When police entered Carl Patrick's Pembroke Pines home last week, they found the Miami police officer's body wrapped in a bedsheet and comforter, with only his feet uncovered.
His right foot had a sock on. His left foot was bare. Blood was splattered on the wall and a door frame. A semi-automatic weapon was on the ground next to his body.
The search, authorized after a judge signed a warrant last week that allowed police entry into Patrick's home sheds new light on the mystery of the Miami police officer's death. Girlfriend Tiniko Thompson said the death was self-inflicted and accidental, but Pines police are calling it a homicide.
The warrant, obtained by Miami Herald news partner CBS 4, clearly shows police quickly identifying Thompson, a Miami police public service aide, as a suspect. They took DNA samples from her purse, cellphone, prescription bottles and shorts, the warrant says.
The report says police were called to Patrick's home on the afternoon of May 9 by Thompson's mother, Anne Braddy, who said her daughter was threatening suicide. But when police arrived at the home she shared with Patrick at 2180 NW 93rd Ave., in Pembroke Pines, no one was there.
Police found Thompson later at her mother's Opa-locka home, the report says -- and she wasn't talking.
"I invoke my rights. ... I will not answer any questions without my attorney present," the warrant says she told Opa-locka police officers. Officers trying to persuade Thompson to speak with them observed cuts and abrasions on her body.
The warrant says neighbors saw Thompson pull into her mother's driveway around 3 p.m. May 7, wearing a shirt with blood near her chest.
Thompson was more forthcoming earlier this week when she spoke publicly about her boyfriend's death, with attorney Rod Vereen at her side. She said the incident actually took place two days before Patrick's body was found. Thompson called the shooting "accidental," saying that Patrick picked up a gun on his bedside dresser, struggled with her over the gun, and slipped, shooting himself.
Early in the case, Pembroke Pines police called the shooting a homicide, "as a result of a gunshot wound."
The shooting happened on a Wednesday morning, May 7, Thompson said. She said she was so distraught that she got in Patrick's black BMW and drove around, sleeping under a bridge for two days until she informed family members of the incident.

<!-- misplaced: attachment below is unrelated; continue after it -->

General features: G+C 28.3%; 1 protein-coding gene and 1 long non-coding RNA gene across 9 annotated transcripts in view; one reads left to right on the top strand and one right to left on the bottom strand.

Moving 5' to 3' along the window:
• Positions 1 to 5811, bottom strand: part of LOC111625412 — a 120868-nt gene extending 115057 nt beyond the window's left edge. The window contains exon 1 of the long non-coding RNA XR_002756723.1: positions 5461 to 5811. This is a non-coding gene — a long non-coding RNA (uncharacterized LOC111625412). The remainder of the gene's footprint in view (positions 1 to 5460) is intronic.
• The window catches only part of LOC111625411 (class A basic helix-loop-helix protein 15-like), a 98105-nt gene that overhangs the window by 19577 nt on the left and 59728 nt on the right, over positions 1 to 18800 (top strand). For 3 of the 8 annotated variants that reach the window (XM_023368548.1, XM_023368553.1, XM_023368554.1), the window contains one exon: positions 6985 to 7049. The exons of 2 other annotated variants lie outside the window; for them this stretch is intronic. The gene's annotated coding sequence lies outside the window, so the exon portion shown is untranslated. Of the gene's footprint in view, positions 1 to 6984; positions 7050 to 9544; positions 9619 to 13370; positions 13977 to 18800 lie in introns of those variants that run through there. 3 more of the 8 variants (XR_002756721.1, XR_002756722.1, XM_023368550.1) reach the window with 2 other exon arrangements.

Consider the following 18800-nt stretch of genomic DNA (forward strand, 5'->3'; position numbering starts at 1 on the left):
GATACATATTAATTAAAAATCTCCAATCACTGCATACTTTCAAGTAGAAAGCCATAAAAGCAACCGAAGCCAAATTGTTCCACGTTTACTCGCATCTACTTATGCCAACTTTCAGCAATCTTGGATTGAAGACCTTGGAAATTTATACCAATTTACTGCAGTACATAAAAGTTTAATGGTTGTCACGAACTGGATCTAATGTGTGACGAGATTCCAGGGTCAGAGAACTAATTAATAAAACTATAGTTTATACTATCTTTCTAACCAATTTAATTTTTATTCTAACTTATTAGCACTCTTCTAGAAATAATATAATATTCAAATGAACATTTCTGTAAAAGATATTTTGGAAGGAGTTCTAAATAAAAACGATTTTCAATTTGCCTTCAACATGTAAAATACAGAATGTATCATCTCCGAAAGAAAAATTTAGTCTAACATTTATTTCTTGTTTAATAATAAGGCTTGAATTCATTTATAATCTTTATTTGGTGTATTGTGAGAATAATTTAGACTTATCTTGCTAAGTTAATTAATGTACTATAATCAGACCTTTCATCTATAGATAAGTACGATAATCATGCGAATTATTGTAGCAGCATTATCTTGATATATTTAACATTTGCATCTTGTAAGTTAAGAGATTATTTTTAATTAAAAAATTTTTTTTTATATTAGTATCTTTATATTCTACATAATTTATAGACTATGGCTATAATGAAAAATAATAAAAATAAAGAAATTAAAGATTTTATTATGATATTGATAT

But even that comes into question in the search warrant.
The warrant shows police uncovered video surveillance of Thompson entering unit 3069 at the Value Store storage facility at 901 North Miami Beach Blvd., eight times on the day Patrick died, and three times the next day.
Miami Herald news partner CBS 4 got a copy of surveillance video at the storage facility, which shows her entering at noon on the day of her boyfriend's death. It shows she got there in Patrick's black BMW and unloaded a stroller, some bags and a baby's crib in a box.
At one point, with the help of storage employees, she placed the items onto a dolly and wheeled them upstairs. She was captured returning the next day, May 8, talking on a cellphone. The facility's manager told CBS 4 that he noticed baby items in Thompson's storage unit, which she has had since October.
Vereen, Thompson's attorney, said his client miscarried Patrick's child last summer. The search warrant says "it is believed that Thompson is pregnant with the victim's child."
Vereen did not return repeated phone calls Friday.
The body of Patrick, 52, who patrolled Miami's North District, was discovered the afternoon of May 9 after calls from Braddy and Patrick's 86-year-old mother Lucille Patrick -- who was concerned her son hadn't returned a call in several days.
Miami police said Patrick -- an Honor Guard with the city who attended Miami's Central High and served Army tours in Japan and Afghanistan -- missed several days of work before his body was discovered, and that someone had called in sick for him. They're looking into who made the calls.
Service aide Thompson, who has a clean record with the city, had been absent from work since January, Miami police said. She used up all her family leave and sick time to cover her absence.
Miami police union President Javier Ortiz said Patrick was found in uniform, his lunchbox and work computer in his patrol vehicle outside the home, an indication he was on his way to work when he died.
Pembroke Pines police, the lead investigative unit in Patrick's death, have said little about the incident, although they did respond after Thompson spoke with the media last week, saying they'd like to have a chance to speak with her.
She has refused their offer so far.
Pines Police Capt. Al Xiques refused to call Thompson the lead suspect in her boyfriend's death, saying detectives are following every possible lead. He said Thompson has refused to cooperate.
"They're not limiting the scope of their investigation," Xiques said.
Patrick will be laid to rest Saturday in a line-of-duty ceremony that will include a 21-gun salute and flyovers by police helicopters. The funeral will begin at 1 p.m. at Trinity Church, 17801 NW Second Ave., Miami Gardens. From there, the procession will move to Dade Memorial Park, 1301 Opa-locka Blvd.
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